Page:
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Each passing day, more companies make their data available on the Web via an API. It may seem like accessing and...
using that data is something reserved for the "cool kids" that know how to program. However, with Microsoft Excel and a little determination, you too can query data directly from an API and analyze it as much as you like.
Find the data
The first step to query data from an API is to find the data you want to analyze.
A convenient place to look is the Yahoo YQL console. Yahoo provides Web-based tools to query data from a large list of data sources, and view the results in the browser. Let's look at an example of stock prices using the yahoo.finance.quotes table.
If you go to the YQL console, you will see a box where you can enter the YQL query. Enter the text shown below, choose XML and click the Test button.
In the box below, you can see the results of this query, and buried in that text is a lot of data on the Microsoft stock price. Below that text, there is another box with a label that says "The REST Query." This is the full query to run to get the data in the box. Copy it to the clipboard.
If you paste this URL into a new browser window (I'll refer to this window as the XML display window), it will give you the same data as shown in the Yahoo screen, but with a better format that is easier to read (see below). I'm using Chrome, but all browsers will give you something similar to the screenshot. Also note that I clicked on the diamond next to <diagnostics to close that node because we are not interested in that data.
Narrow down the data for querying
The next step is to find the piece of data you want to use and separate it from the information you don't care about. Open another browser window and go to XPath tester. This is a page that will help you explore XPath, which is a query language used for querying XML.
In the Option 1 box, paste in the URL you copied from the Yahoo YQL console, then put a forward slash (/) in the XPath expression box and click the Test XPath button (see below). In the XPath result box, you should see the same text as is in the screen shot. If you have a different XML data source you would like to use, put that in the Option 2 box instead.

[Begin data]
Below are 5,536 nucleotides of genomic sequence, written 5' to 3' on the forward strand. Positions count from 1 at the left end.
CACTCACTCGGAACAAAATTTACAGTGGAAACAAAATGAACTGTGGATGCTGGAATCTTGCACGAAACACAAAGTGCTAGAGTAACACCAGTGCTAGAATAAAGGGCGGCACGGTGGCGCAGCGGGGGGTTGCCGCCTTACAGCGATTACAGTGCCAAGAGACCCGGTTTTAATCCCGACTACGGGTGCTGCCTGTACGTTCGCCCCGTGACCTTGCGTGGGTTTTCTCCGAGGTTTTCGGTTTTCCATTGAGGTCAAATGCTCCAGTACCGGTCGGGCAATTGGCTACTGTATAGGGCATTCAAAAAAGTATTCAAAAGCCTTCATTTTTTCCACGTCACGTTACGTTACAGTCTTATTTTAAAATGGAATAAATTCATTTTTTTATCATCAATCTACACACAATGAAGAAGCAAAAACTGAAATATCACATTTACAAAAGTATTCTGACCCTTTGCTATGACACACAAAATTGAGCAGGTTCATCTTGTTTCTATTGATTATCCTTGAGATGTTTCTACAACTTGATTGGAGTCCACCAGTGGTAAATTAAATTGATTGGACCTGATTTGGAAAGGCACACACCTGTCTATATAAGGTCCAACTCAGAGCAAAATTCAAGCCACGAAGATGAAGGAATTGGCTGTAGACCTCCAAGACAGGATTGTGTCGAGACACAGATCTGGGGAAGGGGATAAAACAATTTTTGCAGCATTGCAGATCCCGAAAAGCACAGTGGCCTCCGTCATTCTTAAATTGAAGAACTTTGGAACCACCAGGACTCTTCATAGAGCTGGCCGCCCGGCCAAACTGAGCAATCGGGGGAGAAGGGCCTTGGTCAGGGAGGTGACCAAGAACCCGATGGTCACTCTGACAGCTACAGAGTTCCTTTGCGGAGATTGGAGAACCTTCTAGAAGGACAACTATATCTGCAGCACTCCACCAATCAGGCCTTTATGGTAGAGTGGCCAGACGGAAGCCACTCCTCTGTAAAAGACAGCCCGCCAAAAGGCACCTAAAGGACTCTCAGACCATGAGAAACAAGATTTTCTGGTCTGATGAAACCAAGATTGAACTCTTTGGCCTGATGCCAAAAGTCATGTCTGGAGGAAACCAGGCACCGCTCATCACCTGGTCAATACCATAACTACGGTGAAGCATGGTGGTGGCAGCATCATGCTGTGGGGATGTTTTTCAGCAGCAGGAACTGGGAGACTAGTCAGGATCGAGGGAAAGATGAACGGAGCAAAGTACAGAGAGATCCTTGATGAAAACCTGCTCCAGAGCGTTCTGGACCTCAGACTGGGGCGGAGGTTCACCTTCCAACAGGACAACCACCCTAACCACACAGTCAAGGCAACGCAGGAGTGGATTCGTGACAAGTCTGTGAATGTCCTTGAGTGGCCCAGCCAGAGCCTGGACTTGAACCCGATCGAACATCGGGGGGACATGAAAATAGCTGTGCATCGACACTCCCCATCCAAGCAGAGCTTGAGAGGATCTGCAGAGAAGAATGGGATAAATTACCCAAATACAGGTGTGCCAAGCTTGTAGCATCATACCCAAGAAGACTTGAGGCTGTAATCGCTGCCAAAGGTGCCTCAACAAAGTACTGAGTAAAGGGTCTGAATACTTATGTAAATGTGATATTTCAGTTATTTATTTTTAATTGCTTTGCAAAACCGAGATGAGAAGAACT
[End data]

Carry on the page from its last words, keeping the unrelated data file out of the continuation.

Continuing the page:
If you are not an XPath expert, the easiest way of finding the data you want to use is to "sneak up" on it by trying various strings to see what you get. If you look at your XML display window, you'll note that the first line has the text "<query xmlns:…." Strings that start with "<" denote elements in XML terminology, and it is an element that we are trying to find. Change your XPath expression to "/query" and click Test XPath, and you will see the XPath result change to show the text in your XML display window.
By looking through the XML display window, we find that the ask price for Microsoft is located inside the "quote" element, which is inside the "results" element, which is in turn inside the "query" element. Changing our XPath expression to "/query/results/quote/Ask" gives us the data we are looking for. (Note the XPath expression is case sensitive.)
You can play around with the XPath expression as much as you like to experiment with getting other data.
Pull the data into Excel
Now that we have all the pieces in place, we can finally start to pull this data into Excel for analysis. Open a new spreadsheet and in cell A1 type "=WEBSERVICE("PutWebServiceURLHere")", while putting your Web service endpoint address between the double quotes. Excel will pause for about 1 second, and then it will show a long line of XML text -- the same XML text that we have been working with.
You now have all the raw XML in Excel. This value will update each time you open the spreadsheet.
This is great headway, but the result coming back from the API is too much data to work with. We want to limit it to just the data we are concerned about.
In cell A3, type "=FILTERXML(A1,"/query/results/quote/Ask")". The first part of this command refers to the full XML data we queried in cell A1, and the second part in quotes is the XPath query we constructed using the XPath tester. You should now see just the ask price for Microsoft stock at the close of the day.
If you want to use multiple values from the same XML feed, just add another FILTERXML command. Here I'm also pulling out the volume for Microsoft.
Now you no longer have to rely on a developer to build tools for data access. You can build your own tool in a matter of minutes.
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